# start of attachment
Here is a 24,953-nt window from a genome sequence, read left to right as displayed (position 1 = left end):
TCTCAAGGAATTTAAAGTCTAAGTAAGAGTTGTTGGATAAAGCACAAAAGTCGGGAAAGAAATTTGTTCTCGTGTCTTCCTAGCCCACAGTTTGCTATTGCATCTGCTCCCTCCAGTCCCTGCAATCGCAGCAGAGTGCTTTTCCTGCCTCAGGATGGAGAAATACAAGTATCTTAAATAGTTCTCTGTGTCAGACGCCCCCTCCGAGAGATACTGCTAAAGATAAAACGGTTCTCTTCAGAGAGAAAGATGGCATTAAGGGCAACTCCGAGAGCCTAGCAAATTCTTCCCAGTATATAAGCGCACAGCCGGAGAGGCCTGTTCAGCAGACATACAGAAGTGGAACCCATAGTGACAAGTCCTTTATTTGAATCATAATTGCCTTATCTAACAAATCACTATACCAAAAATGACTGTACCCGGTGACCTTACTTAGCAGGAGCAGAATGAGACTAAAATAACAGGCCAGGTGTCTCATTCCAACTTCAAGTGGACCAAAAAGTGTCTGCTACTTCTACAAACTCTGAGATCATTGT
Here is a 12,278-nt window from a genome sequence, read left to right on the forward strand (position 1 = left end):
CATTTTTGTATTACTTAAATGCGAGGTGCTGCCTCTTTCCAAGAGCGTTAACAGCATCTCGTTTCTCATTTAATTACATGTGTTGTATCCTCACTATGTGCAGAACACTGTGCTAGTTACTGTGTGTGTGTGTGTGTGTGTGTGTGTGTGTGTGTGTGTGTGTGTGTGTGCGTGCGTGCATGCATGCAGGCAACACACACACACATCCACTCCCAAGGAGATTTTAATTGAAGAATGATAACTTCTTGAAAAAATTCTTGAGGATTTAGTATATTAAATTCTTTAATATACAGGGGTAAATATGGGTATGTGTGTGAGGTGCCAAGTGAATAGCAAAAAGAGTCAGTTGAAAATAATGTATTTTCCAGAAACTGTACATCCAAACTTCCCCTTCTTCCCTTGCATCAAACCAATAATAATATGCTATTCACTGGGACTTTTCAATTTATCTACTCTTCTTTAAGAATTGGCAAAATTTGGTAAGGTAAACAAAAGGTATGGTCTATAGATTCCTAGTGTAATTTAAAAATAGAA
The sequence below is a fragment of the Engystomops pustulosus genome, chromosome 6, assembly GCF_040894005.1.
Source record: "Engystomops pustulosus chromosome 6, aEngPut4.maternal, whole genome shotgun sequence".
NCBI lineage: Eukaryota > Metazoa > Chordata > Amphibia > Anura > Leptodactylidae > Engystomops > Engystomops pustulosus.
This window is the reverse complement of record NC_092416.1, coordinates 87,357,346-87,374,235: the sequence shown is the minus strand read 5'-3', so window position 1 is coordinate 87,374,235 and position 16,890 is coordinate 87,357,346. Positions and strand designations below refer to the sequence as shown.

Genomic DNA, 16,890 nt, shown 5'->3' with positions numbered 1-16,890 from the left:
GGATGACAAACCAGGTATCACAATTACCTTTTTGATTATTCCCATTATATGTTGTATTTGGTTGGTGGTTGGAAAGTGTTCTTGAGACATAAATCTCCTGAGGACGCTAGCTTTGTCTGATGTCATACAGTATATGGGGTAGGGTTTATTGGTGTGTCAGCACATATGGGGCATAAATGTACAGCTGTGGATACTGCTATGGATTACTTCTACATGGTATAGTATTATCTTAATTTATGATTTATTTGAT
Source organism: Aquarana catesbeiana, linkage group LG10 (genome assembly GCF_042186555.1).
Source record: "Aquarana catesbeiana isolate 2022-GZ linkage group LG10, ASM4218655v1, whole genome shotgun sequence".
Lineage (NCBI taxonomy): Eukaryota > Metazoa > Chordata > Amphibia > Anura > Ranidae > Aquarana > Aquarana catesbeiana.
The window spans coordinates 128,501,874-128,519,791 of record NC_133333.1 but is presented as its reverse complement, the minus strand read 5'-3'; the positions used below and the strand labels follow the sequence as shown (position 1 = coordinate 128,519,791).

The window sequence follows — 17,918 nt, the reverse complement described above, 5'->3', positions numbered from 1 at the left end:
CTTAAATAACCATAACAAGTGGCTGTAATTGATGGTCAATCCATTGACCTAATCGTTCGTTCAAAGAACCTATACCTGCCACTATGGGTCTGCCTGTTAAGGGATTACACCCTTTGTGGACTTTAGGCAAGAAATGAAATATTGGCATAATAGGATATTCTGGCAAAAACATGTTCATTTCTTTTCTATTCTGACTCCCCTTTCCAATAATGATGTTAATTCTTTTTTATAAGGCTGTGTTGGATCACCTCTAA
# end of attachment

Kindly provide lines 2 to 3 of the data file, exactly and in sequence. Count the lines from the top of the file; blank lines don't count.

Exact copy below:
TCTCAAGGAATTTAAAGTCTAAGTAAGAGTTGTTGGATAAAGCACAAAAGTCGGGAAAGAAATTTGTTCTCGTGTCTTCCTAGCCCACAGTTTGCTATTGCATCTGCTCCCTCCAGTCCCTGCAATCGCAGCAGAGTGCTTTTCCTGCCTCAGGATGGAGAAATACAAGTATCTTAAATAGTTCTCTGTGTCAGACGCCCCCTCCGAGAGATACTGCTAAAGATAAAACGGTTCTCTTCAGAGAGAAAGATGGCATTAAGGGCAACTCCGAGAGCCTAGCAAATTCTTCCCAGTATATAAGCGCACAGCCGGAGAGGCCTGTTCAGCAGACATACAGAAGTGGAACCCATAGTGACAAGTCCTTTATTTGAATCATAATTGCCTTATCTAACAAATCACTATACCAAAAATGACTGTACCCGGTGACCTTACTTAGCAGGAGCAGAATGAGACTAAAATAACAGGCCAGGTGTCTCATTCCAACTTCAAGTGGACCAAAAAGTGTCTGCTACTTCTACAAACTCTGAGATCATTGT
Here is a 12,278-nt window from a genome sequence, read left to right on the forward strand (position 1 = left end):